Key a Raspberry Pi - sine wave code practice oscillator - with your CW KEYER - just like a RIG

The Raspberry Pi is first setup as a code practice oscillator using LINUX NATIVE REAPER and its own plugins. Then using a circuit similar to this: , a 555 timer chip is keyed by a FET optoisolator that connects to a CW KEYER's key-RIG OUTPUT jack. In this video a K1EL K40 CW KEYER was used to key the FET OPTOISOLATOR, which then keys a 555 timer chip -sending out an audio tone into a USB MIC input adapter into the RASPBERRY PI's audio input system.(Jack Audio Connection Kit) upon reception of this harsh high pitched 555 square wave output tone, it is converted into a cloned cw element keying command to key an internal software code practice oscillator using LINUX NATIVE REAPER's plugins - Reagate and Reasynth. Reagate measures the incoming audio volume from the USB MIC INPUT...and a GATING THRESHOLD is set by Reagate to the top 10 percent peak of this audio input volume, which will trigger a MIDI NOTE ON, NOTE OFF, message according to the exact input cw element length/duration from the 555...Reagate's MIDI OUTPUT NOTEON/noteoff message goes directly to the input of the next plugin, REASYNTH...which is setup to perform a sinewave audio output just like a code practice oscillator circuit...Reasynth has an audio pitch adjustment with rise / fall time adjustment too...

With JACK AUDIO CONNECTION KIT and the RASPBERRY PI using a USB SOUND CARD for playback and another USB SOUND CARD for MIC INPUT(adapter) low latency keying(no lag in keying your paddles, st key, bug or keyboard - from hitting the paddle handles or keyboard letters until you hear the tone) is achieved using JACK AUDIO CONNECTION kit with 48k sample rate and 128 buffer frames.

to measure the accuracy of duplicating precisely the K1EL K40's cw output, an extreme qrq speed was used - 120 wpm - so that the oscilloscope view would be close to 10 milliseconds and easier to measure. the letters e, i, s, h and the number 5 were sent by the K40 and then measured on the scope by comparing the original cw element input to the RAPSBERRY PI' s USB MIC INPUT to the regenerated cw audio output from REAPER. Zero RISE/FALL time was shown first to evaluate the accuracy of 10ms elements being sent.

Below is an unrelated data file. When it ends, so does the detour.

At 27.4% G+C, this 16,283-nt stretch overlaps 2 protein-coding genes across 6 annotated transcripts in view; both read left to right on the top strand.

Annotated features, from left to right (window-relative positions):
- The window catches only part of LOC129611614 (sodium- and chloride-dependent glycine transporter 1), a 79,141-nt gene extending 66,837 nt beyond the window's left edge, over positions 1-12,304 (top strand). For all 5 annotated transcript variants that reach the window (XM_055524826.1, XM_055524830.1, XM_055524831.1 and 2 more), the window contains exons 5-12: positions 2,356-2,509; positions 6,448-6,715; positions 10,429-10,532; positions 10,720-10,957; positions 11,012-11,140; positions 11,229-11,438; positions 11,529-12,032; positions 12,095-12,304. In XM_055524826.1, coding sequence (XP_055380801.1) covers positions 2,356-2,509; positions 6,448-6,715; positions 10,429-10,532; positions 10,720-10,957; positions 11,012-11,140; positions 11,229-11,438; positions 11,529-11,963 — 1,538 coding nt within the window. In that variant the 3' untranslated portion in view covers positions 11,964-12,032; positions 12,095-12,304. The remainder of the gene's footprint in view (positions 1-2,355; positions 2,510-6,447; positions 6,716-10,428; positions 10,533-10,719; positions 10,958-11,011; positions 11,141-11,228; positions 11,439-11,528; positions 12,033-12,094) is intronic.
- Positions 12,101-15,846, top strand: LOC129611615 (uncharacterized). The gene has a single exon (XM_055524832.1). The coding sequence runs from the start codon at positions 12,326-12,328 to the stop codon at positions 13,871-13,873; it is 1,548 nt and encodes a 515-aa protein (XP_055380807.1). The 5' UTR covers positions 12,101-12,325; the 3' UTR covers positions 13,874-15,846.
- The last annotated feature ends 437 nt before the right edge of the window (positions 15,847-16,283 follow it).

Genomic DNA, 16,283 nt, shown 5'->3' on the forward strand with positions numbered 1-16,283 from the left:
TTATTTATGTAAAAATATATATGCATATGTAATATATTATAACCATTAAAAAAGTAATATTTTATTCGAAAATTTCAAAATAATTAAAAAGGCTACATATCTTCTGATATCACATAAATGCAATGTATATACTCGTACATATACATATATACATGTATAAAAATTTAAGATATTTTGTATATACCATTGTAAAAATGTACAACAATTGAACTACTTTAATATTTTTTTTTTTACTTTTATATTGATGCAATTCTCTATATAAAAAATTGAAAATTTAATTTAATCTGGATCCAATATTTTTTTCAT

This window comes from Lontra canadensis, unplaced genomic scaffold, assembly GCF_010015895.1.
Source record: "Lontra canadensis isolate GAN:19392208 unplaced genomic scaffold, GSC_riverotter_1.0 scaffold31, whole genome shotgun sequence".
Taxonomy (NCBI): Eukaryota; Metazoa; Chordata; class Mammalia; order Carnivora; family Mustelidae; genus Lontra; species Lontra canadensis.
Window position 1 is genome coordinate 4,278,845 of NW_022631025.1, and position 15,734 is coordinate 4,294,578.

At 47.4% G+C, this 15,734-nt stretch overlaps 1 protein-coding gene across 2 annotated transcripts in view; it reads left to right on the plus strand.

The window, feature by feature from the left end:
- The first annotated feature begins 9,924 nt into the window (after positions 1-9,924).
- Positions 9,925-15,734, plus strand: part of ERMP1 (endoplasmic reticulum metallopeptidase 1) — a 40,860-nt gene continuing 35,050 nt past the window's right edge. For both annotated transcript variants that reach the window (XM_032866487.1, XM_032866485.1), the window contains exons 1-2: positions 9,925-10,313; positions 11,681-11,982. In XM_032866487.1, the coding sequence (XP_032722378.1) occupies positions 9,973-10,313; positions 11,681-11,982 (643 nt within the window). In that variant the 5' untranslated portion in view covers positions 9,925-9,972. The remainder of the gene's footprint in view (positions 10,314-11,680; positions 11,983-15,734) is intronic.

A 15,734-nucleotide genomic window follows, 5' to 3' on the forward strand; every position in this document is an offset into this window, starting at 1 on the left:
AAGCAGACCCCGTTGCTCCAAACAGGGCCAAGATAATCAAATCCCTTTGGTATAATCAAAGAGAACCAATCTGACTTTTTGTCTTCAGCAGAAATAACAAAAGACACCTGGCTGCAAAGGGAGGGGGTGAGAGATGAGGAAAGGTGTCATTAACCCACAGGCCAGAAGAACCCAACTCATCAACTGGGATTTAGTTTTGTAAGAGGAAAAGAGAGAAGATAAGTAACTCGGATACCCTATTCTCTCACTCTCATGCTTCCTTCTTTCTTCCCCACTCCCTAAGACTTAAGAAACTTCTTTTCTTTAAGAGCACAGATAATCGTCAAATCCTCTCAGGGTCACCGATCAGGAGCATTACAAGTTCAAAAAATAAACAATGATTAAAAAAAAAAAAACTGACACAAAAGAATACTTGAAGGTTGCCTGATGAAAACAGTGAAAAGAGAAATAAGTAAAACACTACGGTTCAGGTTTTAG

RESULTS: very precisely cloned k40 cw keyer qrq cw keying was successfully recreated by REAPER's Reagate and Reasynth plugin.
at first the test is run with ZERO rise/fall time...then adjusted to 5ms for rise/fall time in the Reasynth can make the keying harder or software accordingly by changing those values...

NOTE: any audio glitch heard or any timing glitch that might be seen on the SCOPE, is due to the VIDEO RECORDING software taxing the Pi'z CPU...without the VIDEO SOFTWARE running....every REAPER cw regenerated output tone was measured to be exactly 10 ms for every dit and every space between dits in letters like "i",
s, h, and the number 5.

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Comment by Chuck aa0hw on January 2, 2017 at 1:48pm

Here is a short demo showcasing a STRAIGHT KEY, IAMBIC PADDLES, and QRQ CW KEYBOARD

Part 2 of this video series, is a short demo showcasing a STRAIGHT KEY, iambic paddles and qrq cw keyboard - keying the RazPi by using the KEYING JACK OUTPUT on a K1EL K40 CW KEYER, - just like you would hook up a CW KEYER to an HF RIG to key CW - this RAZpi however, uses a setup with a 555 CPO sidetone audio generator that is "keyed" by the K1EL K40. The K40 keying jack on its rear panel is connected to the input of a FET OPTOISOLATOR, so that when it is grounded by the K1EL cw rig keying signal, the FET OPTOISOLATOR "keys" in turn, a 555 timer chip with a square wave output at about 3khz...this 3khz audio tone output connects to the line input of a USB SOUNDCARD(usb soundcard=Behringer uca222) The software on the RazPi then takes this 3khz harsh square wave and converts it into a cloned keying signal for the software sine wave synthesizer code practice oscillator APP Reasynth.

The optoisolator / 555 RazPi keying circuit is similar to this one:


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